And having spent an hour walking around Chicago on Saturday, baking in the sun and strolling around the Belmont Street festival, I am super jealous of the great summer you have ahead of you. Chicago in the summer is the best city in the world.

    • Brandy says:

      “emotional convenience”. nice!

    • Kip Tobin says:

      Mr. Daly,

      I wholly agree with your boiling point here (as I alluded briefly to it in the last sentence), that to not reply is lack of respect for that person. And it only seems to end up jading you in terms of wanting to communicate with them in the future, i.e. if you wonder whether or not they’ll reply, then what’s the point in sending a message? Their “emotional convenience” will determine whether they do? That sucks, and is reason enough to not contact them again. If we all acted this way, we’d all be uber-flakes in an emotional maelstrom.

      I hope that we aren’t already.

      k*

  14. Brandy says:

    Thank.God.Someone.Said.It.

    I think it’s terribly rude not to respond to a text, email, etc. It takes two seconds. I hate HATE being ignored. You will hear from me twice as much (versus just answering me in the first place). I don’t make other people feel unimportant–and I don’t expect it either. If you’re that busy then at least reply “Busy”.

    Good read Kip–ever think about writing an etiquette book for the age of technology? 🙂

  15. Kip Tobin says:

    Thanks Brandy. I wondered if someone hadn’t already said it, or if there isn’t some sort of ultra-hip website that has a prescriptive list of protocols to follow.

    Hating being ignored, as stated by Daly above, is really disrespect. A simple “I’m busy” reply suffices, and at least acknowledges your presence.

    An etiquette book for the age of technology is a good idea, and would probably sell well. Not a bad idea. I’ll give it some thought.

    Thanks for the thoughtful comment!

  16. Carl D'Agostino says:

    What’s hacking? What’s a google? What’s a reply? Now Socrates I know all about especially about the part where he invented chopsticks and developed a catchers mitt in case a future generation invented the Cubs.

  17. Mary Richert says:

    Now, it’s possible that I have some form of under-the-radar social dysfunction, but here are my rules for texting:

    1) I text back immediately if possible, mostly because I often text people for stuff like “hey I’m bored, lets go get a beer.” If you take longer than 30 minutes to respond to that kind of text, I’ve probably made other plans already.

    2) If I don’t text back immediately, I’ve probably forgotten. Sorry. Or you asked me a question I wasn’t sure about, so I had to think about it. Then I forgot. Or then I decided the answer was no but didn’t feel like telling you because I’m sortof an asshole sometimes.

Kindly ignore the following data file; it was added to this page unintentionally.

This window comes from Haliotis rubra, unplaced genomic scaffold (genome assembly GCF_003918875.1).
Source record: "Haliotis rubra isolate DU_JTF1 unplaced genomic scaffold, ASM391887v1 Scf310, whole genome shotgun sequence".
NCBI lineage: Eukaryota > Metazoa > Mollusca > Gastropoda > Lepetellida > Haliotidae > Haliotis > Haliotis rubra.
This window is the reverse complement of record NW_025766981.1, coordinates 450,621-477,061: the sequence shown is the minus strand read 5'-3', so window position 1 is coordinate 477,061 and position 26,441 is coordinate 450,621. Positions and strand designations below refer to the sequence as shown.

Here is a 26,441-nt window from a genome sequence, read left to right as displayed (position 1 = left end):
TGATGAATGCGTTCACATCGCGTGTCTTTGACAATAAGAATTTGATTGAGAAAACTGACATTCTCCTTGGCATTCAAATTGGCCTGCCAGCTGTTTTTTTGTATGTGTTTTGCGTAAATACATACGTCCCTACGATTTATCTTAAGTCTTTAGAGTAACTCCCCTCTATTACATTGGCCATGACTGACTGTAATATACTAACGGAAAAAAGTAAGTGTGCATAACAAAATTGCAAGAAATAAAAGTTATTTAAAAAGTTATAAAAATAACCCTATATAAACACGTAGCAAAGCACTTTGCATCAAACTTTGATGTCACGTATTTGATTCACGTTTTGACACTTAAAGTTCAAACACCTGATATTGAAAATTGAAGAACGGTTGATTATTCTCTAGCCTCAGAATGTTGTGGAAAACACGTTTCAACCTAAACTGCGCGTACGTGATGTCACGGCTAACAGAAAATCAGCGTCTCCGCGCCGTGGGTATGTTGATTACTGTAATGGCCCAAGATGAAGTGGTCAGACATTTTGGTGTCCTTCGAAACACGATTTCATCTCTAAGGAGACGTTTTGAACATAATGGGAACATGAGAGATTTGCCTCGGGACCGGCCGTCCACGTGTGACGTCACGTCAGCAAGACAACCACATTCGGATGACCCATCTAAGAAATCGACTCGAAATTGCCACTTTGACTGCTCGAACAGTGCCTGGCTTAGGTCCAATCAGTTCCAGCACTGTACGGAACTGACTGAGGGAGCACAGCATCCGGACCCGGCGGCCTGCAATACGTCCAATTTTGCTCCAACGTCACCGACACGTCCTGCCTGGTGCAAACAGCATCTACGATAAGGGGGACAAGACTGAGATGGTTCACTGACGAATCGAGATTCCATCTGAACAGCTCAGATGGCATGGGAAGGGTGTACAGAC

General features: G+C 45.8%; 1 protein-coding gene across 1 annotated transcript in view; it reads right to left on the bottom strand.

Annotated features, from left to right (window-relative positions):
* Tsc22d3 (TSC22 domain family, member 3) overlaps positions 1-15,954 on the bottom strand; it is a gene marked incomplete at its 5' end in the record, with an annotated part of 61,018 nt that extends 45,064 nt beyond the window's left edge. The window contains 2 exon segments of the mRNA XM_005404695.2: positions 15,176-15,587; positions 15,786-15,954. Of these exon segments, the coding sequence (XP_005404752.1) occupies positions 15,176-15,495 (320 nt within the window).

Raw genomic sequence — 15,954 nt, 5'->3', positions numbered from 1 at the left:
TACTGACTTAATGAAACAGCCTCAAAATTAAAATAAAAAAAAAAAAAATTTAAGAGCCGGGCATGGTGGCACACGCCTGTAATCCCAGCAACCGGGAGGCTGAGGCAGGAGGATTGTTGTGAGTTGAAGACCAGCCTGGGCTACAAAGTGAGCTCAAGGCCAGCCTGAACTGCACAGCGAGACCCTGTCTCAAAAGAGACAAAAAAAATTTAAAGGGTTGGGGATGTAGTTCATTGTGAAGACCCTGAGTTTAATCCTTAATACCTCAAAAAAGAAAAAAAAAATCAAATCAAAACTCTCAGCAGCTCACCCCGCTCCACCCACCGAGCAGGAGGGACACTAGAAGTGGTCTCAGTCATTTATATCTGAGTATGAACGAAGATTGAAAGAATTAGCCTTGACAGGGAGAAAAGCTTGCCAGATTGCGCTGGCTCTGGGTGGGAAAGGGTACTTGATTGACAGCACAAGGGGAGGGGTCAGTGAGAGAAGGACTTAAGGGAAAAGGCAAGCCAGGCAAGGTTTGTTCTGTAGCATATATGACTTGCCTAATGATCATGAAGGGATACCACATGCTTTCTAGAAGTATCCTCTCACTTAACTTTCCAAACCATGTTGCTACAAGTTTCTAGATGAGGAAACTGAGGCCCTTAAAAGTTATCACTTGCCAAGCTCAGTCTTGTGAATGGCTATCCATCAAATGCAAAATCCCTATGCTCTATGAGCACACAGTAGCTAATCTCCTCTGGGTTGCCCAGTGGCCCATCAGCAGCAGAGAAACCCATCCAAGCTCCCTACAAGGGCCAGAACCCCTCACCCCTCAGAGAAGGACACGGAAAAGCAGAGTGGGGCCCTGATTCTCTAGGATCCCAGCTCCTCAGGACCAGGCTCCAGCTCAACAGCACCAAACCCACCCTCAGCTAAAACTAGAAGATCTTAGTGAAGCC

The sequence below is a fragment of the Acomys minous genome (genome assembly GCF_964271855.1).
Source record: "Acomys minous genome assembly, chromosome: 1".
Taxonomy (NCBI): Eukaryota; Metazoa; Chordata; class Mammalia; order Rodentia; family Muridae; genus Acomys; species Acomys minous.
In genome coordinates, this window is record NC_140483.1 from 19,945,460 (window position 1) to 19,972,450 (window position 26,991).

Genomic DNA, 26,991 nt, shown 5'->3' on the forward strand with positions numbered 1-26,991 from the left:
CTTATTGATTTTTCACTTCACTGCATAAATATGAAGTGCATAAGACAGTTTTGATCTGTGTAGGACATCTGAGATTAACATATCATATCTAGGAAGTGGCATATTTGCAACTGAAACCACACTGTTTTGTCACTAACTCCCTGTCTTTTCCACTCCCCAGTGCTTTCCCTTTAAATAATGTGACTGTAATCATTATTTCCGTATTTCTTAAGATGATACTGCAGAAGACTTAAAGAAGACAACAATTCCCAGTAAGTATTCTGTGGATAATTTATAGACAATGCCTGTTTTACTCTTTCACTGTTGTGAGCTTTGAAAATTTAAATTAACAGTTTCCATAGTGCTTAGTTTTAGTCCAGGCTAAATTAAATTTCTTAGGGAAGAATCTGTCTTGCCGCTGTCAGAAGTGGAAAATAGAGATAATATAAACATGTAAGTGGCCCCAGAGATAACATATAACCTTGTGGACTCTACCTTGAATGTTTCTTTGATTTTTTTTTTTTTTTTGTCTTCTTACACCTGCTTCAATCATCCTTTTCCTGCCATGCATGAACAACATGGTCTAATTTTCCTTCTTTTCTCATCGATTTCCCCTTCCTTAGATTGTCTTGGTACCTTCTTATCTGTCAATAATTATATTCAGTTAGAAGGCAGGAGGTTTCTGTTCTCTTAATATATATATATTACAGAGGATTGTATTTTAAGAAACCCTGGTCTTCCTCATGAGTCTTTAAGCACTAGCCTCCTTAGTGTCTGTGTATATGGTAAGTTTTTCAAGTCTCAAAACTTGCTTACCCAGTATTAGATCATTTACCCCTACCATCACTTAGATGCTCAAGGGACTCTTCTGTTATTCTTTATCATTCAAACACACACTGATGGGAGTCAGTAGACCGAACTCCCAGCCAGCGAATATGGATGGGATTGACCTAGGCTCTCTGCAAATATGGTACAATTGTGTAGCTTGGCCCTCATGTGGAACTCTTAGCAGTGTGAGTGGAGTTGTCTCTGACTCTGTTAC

3) If you text me repeatedly about the same question and I still haven’t answered there are two problems: I am being a lazy asshole and won’t just give you a straight answer (the answer is no, but I should probably tell you), and you are not getting the point. (Sorry, again. I know it’s kinda harsh.)

    Same goes for e-mails and phone calls. But it’s been a long time since I did anything like dating and I mostly only send texts to people I know well enough to assume they will care about receiving my message, so if they don’t respond, I assume they are busy. I typically don’t text twice. No answer = missed your chance.

    • Kip Tobin says:

      Awesome. Your reply is exactly what I was looking for in terms of a comment, that is, bulletted points about what you, the reader/texter/participant, believe to be the norm. Thanks for sharing them!

      This is funny: “Or then I decided the answer was no but didn’t feel like telling you because I’m sortof an asshole sometimes.” For that matter, number 3 is pretty shilly-shally, too, basically saying that we flake because we flake sometimes, right?

      If this is true, I get it, I got it and I can now accept it and move on. Within the realm of friendships and relationships, I can simply accept a certain number of people to just stop texting me without reason and then the next time I see them we’ll pick it right back up where we left off.

      You and several others seemed to indicate that “I just forgot” is a common reason. Understandable, but it kinda sucks because it seems to illuminate the fact that we are forgetting more now than before, at least terms of caliing/messaging people back. We are becoming a bit jaded on communication technology.

      So it is.

      Thanks for the thoughtful response.

  18. Meg says:

    I have experienced this drop off in communication from every guy I’ve ever dated. Some have actually just disappeared off the face of the earth, or so their lack of response indicates. I keep expecting their faces to appear on milk cartons.

    But a friend of 15 years who doesn’t just come out and say no thanks is a dick, especially when he adopts a policy of radio silence when it comes to the question of attending a festival with you. Male, female, goat, or otherwise, it’s just rude not to respond to a question.

    I hope the festivals were fun! 🙂

    • Kip Tobin says: